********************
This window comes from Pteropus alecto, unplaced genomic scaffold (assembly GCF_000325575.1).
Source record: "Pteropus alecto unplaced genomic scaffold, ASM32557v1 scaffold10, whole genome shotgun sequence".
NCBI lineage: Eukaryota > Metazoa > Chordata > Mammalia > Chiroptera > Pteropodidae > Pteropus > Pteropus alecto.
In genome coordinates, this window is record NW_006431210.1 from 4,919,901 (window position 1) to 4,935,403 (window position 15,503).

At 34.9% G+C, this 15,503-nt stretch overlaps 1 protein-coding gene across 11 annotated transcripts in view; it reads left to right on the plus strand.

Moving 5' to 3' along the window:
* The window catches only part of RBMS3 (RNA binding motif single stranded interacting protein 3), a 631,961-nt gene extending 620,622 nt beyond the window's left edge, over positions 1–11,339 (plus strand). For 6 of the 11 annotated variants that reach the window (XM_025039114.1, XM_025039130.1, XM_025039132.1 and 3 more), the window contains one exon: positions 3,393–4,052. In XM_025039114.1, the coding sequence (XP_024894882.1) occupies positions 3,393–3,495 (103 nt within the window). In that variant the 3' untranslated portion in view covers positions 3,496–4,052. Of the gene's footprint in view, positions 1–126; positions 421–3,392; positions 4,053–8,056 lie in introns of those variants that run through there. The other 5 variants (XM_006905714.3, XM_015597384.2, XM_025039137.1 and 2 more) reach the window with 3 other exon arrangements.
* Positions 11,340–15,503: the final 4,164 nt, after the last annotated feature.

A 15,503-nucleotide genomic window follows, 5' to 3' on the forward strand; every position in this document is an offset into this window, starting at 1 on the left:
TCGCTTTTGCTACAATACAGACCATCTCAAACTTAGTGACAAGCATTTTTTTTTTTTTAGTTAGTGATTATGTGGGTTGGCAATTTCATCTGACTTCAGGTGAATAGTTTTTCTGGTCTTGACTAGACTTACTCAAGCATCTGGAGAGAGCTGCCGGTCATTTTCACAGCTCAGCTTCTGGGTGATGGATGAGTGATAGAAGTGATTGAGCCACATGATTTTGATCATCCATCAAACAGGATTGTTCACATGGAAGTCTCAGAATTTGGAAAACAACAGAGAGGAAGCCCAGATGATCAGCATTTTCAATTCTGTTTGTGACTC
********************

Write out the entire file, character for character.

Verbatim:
This window comes from Pteropus alecto, unplaced genomic scaffold (assembly GCF_000325575.1).
Source record: "Pteropus alecto unplaced genomic scaffold, ASM32557v1 scaffold10, whole genome shotgun sequence".
NCBI lineage: Eukaryota > Metazoa > Chordata > Mammalia > Chiroptera > Pteropodidae > Pteropus > Pteropus alecto.
In genome coordinates, this window is record NW_006431210.1 from 4,919,901 (window position 1) to 4,935,403 (window position 15,503).

At 34.9% G+C, this 15,503-nt stretch overlaps 1 protein-coding gene across 11 annotated transcripts in view; it reads left to right on the plus strand.

Moving 5' to 3' along the window:
* The window catches only part of RBMS3 (RNA binding motif single stranded interacting protein 3), a 631,961-nt gene extending 620,622 nt beyond the window's left edge, over positions 1–11,339 (plus strand). For 6 of the 11 annotated variants that reach the window (XM_025039114.1, XM_025039130.1, XM_025039132.1 and 3 more), the window contains one exon: positions 3,393–4,052. In XM_025039114.1, the coding sequence (XP_024894882.1) occupies positions 3,393–3,495 (103 nt within the window). In that variant the 3' untranslated portion in view covers positions 3,496–4,052. Of the gene's footprint in view, positions 1–126; positions 421–3,392; positions 4,053–8,056 lie in introns of those variants that run through there. The other 5 variants (XM_006905714.3, XM_015597384.2, XM_025039137.1 and 2 more) reach the window with 3 other exon arrangements.
* Positions 11,340–15,503: the final 4,164 nt, after the last annotated feature.

A 15,503-nucleotide genomic window follows, 5' to 3' on the forward strand; every position in this document is an offset into this window, starting at 1 on the left:
TCGCTTTTGCTACAATACAGACCATCTCAAACTTAGTGACAAGCATTTTTTTTTTTTTAGTTAGTGATTATGTGGGTTGGCAATTTCATCTGACTTCAGGTGAATAGTTTTTCTGGTCTTGACTAGACTTACTCAAGCATCTGGAGAGAGCTGCCGGTCATTTTCACAGCTCAGCTTCTGGGTGATGGATGAGTGATAGAAGTGATTGAGCCACATGATTTTGATCATCCATCAAACAGGATTGTTCACATGGAAGTCTCAGAATTTGGAAAACAACAGAGAGGAAGCCCAGATGATCAGCATTTTCAATTCTGTTTGTGACTC